Aleksander Zniszczol, Bartlomiej Klusek and Krzysztof Biegun scored a total of 755.5 points to claim victory and follow in the gilded footsteps of the Polish ski jumping stars.
Malysz took two gold medals on the same slopes in the Dolomites at the World Championships in 2003, while Stoch topped the podium at the same event earlier this year.
This next generation of promising Polish jumpers, led by Biegun, edged Russia's Roman Sergeevich, Alexander Sardyko and Mikhail Maksimochkin, who had to settle for silver with a score of 727.7.
The Austrian team, consisting of Daniel Huber, David Unterberger and Clemens Aigner took bronze with 721.9.
“This is everyone’s victory," Biegun, 19, said. "We believed we would win since the very beginning and we were good enough as to keep well focused."
Poland also struck gold in alpine skiing as Maryna Gasienica-Daniel won the women's giant slalom in Pozza di Fassa.
And Austria picked up another silver after an aggressive second run by Michele Morik. Sweden's Veronica Elaine Smedh came back from fifth after the first run to claim bronze.
Gasienica-Daniel said: “I'm the happiest person in the world. It’s a very important victory and I want to dedicate it to all the people who are close to me. It wasn't an easy race, this course was really demanding, but I managed to stay focused and find the right pace."
And as the curtain was brought down on the nordic combined competition, Poland grabbed yet another gold, in the team Gundersen event.
Szczepan Kupczak, Pawel Slowiok and Adam Cieslar outpaced Slovenia (Borut Mavc, Joze Kamenik, Matic Plaznik) and Japan (Go Yamamoto, Shota Horigome, Aguri Shimizu) to clinch victory on a highly satisfactory day for Poland.
In biathlon, Russia's Larisa Kuznetsova, Tatiana Semenova, Sergei Kliachin and Aleksandr Pechenkin eased to victory in the mixed relay, consisting of two six-kilometre legs for the women and two 7.5km runs for the men.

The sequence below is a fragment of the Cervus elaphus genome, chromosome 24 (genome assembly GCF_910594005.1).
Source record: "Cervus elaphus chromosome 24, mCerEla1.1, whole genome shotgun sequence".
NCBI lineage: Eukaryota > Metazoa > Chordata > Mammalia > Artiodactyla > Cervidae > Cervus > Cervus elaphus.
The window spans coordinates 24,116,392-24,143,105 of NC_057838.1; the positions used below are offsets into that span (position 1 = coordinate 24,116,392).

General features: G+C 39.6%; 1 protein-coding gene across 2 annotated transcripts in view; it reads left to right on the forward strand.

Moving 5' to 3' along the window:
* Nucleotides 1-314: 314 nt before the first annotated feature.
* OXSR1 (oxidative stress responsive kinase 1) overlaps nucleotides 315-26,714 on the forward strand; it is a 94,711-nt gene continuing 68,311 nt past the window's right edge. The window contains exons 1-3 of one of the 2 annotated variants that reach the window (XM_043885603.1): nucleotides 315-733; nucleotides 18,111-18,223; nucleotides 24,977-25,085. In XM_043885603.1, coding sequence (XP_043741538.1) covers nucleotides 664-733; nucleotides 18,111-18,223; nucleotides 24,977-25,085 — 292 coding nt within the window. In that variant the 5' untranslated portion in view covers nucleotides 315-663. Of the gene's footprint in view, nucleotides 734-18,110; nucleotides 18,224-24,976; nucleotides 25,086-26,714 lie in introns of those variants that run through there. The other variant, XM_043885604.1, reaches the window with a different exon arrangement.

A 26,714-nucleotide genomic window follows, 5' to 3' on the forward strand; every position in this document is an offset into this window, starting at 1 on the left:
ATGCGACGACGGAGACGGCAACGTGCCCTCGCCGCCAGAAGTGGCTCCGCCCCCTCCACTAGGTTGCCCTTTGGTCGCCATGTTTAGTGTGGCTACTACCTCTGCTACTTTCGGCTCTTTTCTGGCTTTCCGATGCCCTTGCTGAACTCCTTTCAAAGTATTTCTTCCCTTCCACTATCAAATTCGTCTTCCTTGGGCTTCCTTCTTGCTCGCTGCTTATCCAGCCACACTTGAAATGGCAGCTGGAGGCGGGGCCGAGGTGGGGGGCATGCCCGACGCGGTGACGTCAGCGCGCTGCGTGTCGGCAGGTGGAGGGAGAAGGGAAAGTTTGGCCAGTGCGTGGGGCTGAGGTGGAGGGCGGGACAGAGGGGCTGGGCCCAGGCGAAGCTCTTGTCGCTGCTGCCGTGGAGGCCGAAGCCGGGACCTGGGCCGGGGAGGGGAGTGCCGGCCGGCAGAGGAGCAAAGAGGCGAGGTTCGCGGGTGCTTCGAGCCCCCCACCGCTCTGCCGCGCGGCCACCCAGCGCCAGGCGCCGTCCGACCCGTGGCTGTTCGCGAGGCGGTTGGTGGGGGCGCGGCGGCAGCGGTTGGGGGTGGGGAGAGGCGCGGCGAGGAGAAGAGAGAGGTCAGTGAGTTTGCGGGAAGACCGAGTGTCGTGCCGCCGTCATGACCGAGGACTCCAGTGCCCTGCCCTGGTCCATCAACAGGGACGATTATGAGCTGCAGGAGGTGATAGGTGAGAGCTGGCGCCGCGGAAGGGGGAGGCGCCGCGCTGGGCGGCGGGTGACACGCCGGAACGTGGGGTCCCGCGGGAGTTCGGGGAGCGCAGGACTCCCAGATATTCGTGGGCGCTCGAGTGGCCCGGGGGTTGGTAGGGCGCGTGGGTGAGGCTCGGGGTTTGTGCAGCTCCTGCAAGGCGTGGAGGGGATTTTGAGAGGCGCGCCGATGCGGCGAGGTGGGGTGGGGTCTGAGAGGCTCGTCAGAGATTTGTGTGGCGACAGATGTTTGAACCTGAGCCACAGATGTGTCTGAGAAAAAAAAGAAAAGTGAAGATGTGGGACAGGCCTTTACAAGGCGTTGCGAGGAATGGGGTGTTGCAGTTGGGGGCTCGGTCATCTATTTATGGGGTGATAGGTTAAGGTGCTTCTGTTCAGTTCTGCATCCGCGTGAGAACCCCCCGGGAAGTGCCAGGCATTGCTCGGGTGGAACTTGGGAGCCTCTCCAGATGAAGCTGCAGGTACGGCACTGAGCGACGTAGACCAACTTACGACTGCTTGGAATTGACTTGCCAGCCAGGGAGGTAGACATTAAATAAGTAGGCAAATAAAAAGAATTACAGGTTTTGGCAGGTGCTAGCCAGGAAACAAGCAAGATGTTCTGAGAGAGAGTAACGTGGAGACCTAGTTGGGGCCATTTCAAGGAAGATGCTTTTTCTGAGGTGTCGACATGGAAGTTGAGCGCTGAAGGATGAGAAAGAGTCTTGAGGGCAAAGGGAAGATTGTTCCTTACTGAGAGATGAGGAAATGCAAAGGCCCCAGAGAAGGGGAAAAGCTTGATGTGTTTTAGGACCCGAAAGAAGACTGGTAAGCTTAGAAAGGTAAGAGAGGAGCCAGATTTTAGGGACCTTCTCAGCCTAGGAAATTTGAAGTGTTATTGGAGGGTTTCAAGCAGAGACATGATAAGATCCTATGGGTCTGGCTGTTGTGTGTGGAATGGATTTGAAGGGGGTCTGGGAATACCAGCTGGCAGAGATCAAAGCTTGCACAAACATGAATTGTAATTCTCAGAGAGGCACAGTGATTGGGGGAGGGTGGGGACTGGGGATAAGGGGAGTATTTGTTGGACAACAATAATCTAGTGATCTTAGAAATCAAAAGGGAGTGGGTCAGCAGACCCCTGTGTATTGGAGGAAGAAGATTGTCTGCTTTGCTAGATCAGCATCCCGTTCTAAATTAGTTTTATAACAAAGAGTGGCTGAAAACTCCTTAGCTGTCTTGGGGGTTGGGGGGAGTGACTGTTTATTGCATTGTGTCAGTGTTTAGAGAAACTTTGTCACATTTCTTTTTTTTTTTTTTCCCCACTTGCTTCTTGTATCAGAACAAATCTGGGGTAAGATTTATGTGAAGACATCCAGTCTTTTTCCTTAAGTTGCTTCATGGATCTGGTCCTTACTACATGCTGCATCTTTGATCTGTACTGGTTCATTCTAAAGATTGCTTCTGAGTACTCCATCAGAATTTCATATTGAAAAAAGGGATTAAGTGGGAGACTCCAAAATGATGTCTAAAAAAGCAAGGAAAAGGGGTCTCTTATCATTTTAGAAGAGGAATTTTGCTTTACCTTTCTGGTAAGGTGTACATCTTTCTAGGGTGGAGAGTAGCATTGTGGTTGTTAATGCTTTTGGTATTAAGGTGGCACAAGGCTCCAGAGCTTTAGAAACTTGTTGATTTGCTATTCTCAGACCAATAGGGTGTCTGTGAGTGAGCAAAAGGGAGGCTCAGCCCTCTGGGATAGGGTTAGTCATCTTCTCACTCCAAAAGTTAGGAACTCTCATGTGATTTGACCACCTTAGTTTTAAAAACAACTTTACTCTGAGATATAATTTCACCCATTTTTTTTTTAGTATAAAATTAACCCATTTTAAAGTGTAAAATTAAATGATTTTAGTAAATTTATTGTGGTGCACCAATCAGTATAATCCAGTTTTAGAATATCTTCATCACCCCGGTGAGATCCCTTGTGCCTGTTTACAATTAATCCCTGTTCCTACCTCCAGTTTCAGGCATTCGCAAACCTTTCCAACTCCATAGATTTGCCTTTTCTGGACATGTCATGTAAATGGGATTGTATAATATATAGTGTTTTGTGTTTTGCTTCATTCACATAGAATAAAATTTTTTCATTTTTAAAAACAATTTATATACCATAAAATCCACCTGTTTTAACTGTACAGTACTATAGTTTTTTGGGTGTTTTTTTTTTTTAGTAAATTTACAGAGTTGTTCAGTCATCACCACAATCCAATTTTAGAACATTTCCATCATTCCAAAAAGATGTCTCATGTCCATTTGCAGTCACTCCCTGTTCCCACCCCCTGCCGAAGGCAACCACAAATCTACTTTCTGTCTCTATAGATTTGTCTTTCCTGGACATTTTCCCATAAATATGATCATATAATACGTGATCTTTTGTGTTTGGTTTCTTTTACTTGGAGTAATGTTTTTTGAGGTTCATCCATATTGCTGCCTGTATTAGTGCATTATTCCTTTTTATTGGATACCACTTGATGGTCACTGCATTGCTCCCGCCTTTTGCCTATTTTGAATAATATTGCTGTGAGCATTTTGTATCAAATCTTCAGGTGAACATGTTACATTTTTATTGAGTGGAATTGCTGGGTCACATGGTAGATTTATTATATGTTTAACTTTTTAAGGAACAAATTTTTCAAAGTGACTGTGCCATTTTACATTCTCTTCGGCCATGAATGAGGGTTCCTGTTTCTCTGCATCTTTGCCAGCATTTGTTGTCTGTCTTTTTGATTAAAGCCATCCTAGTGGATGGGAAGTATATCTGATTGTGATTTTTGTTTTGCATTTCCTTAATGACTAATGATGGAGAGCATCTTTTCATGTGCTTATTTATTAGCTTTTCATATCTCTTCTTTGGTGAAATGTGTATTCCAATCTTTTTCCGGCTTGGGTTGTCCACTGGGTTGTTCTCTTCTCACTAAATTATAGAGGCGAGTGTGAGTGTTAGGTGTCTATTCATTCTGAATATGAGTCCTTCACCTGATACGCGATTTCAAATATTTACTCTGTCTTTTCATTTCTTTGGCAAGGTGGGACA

The Russians crossed the line nearly a minute and a half ahead of their nearest rivals, the Ukrainian team of Varvynets, Iana Bondar, Vitaliy Kilchytskyy and Dmytro Pidruchny.
The Czech Republic's Jitka Landova, Kristyna Cerna, Michal Zak and Tomas Krupcik took bronze.
“At the shooting range, Larisa Kuznetova and I were very concentrated and we used only two extra bullets without taking any penalty," said Semenova. "Afterwards, the boys were both fantastic at the shooting range and at skiing. Aleksandr Pechenkin was perfect - no extra shots. We are very happy".
Alexis Keeney won slopestyle gold for the US in freestyle skiing, with Switzerland's Fabienne Werder settling for silver and another American Katie Souza bronze.
In the men's event, Finnish favourite Kalle Leinonen was victorious with Poland's Szczepan Karpiel second and the Netherlands’ Janne Van Enckevort third.
On the ice, China and Korea tasted success in the 1,500m short track finals in Trento.
In the women's race, Chinese Jiaying Tao sped home in 2:30.296 to claim victory with Hungarian Bernadette Heidum (2:30.545) taking silver and Korea's Hwang Hyunsun (2:30.606) bronze.
"The secret of my success? I'm not under pressure," Jiaying said.
In the men's race, Noh Jinkyu won with a time of 2:16.810, ahead of his compatriot Um Cheonho (2:16.852) and Canadian Yoan Gauthier (2:17.742).
And finally in speed skating, Dutchman Pim Cazemier won the men's 10,000m and Japan's Miho Takagi the women's 1,000m.
Cazemier, who has already stepped onto the podium at the University World Championships in Zakopane in 2012, earned his country a first gold of these Games after he raced past Korean Lee Jin Yeong - who won bronze in the 5,000m - in the final laps.
Bronze went to Russia's Evgeny Seryaev.
“That's my first important international medal," said Cazemier. "I was already on the podium of the University World Championships, but today it was a fantastic race, with a great time."
Takagi edged Korean Kim Hyun Yung and Russia’s Angelina Golikova for her victory in the women's race.
- Sports & Recreation